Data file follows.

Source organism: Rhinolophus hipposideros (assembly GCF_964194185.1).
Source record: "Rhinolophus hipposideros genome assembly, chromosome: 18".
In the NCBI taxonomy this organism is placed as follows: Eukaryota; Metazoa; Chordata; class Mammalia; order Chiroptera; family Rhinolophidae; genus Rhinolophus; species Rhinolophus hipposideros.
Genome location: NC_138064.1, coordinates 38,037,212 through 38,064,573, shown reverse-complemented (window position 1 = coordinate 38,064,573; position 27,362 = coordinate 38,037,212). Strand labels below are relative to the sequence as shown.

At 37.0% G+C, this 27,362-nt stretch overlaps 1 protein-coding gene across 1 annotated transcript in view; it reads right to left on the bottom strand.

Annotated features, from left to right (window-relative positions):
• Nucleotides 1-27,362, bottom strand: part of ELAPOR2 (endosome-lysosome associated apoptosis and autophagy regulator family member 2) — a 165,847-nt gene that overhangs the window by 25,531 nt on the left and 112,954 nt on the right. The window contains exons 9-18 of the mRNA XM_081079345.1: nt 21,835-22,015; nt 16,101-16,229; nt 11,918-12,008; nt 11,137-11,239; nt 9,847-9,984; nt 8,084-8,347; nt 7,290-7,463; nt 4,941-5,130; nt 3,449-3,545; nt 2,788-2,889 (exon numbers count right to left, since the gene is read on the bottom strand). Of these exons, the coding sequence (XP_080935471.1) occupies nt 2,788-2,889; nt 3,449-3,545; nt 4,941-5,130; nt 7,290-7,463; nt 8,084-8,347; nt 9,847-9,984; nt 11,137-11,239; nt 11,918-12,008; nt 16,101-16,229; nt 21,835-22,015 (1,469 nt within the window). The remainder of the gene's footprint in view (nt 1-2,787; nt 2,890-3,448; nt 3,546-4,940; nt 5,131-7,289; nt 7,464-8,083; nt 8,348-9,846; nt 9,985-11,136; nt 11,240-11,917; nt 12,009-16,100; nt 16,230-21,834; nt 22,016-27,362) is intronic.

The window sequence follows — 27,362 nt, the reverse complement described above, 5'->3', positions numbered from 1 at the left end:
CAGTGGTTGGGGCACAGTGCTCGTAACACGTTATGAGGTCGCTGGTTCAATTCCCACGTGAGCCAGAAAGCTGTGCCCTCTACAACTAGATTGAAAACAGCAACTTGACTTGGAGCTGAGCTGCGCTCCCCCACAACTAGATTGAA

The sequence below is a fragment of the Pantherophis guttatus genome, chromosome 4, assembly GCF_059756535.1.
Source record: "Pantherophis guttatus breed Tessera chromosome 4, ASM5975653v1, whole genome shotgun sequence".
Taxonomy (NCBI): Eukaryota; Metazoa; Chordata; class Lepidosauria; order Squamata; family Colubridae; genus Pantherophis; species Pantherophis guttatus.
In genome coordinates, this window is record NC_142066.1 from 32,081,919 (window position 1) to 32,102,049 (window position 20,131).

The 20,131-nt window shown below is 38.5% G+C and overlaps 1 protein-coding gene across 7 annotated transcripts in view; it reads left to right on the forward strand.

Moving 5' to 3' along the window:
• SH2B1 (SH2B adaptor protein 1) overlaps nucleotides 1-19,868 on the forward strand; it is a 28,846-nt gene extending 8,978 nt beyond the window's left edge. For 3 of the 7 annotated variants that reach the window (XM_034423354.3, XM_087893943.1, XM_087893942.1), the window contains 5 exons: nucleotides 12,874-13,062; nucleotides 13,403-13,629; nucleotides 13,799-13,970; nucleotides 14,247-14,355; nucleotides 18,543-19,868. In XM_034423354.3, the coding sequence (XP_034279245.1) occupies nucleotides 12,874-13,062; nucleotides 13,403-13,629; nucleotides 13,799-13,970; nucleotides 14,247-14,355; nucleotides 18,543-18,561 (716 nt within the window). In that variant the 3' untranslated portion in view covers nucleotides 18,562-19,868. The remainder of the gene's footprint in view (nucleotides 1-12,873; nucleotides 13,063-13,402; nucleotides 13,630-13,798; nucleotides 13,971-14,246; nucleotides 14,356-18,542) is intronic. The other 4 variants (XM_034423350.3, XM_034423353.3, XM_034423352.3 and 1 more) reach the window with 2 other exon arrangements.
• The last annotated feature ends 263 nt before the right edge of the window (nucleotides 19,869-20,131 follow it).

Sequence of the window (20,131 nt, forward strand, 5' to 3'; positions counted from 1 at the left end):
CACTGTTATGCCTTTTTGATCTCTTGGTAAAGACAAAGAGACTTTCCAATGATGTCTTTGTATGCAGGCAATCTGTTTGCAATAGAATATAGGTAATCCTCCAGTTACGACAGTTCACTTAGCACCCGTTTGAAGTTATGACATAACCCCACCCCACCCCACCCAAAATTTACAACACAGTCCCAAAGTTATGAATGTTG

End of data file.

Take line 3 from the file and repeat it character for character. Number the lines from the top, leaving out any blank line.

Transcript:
In the NCBI taxonomy this organism is placed as follows: Eukaryota; Metazoa; Chordata; class Mammalia; order Chiroptera; family Rhinolophidae; genus Rhinolophus; species Rhinolophus hipposideros.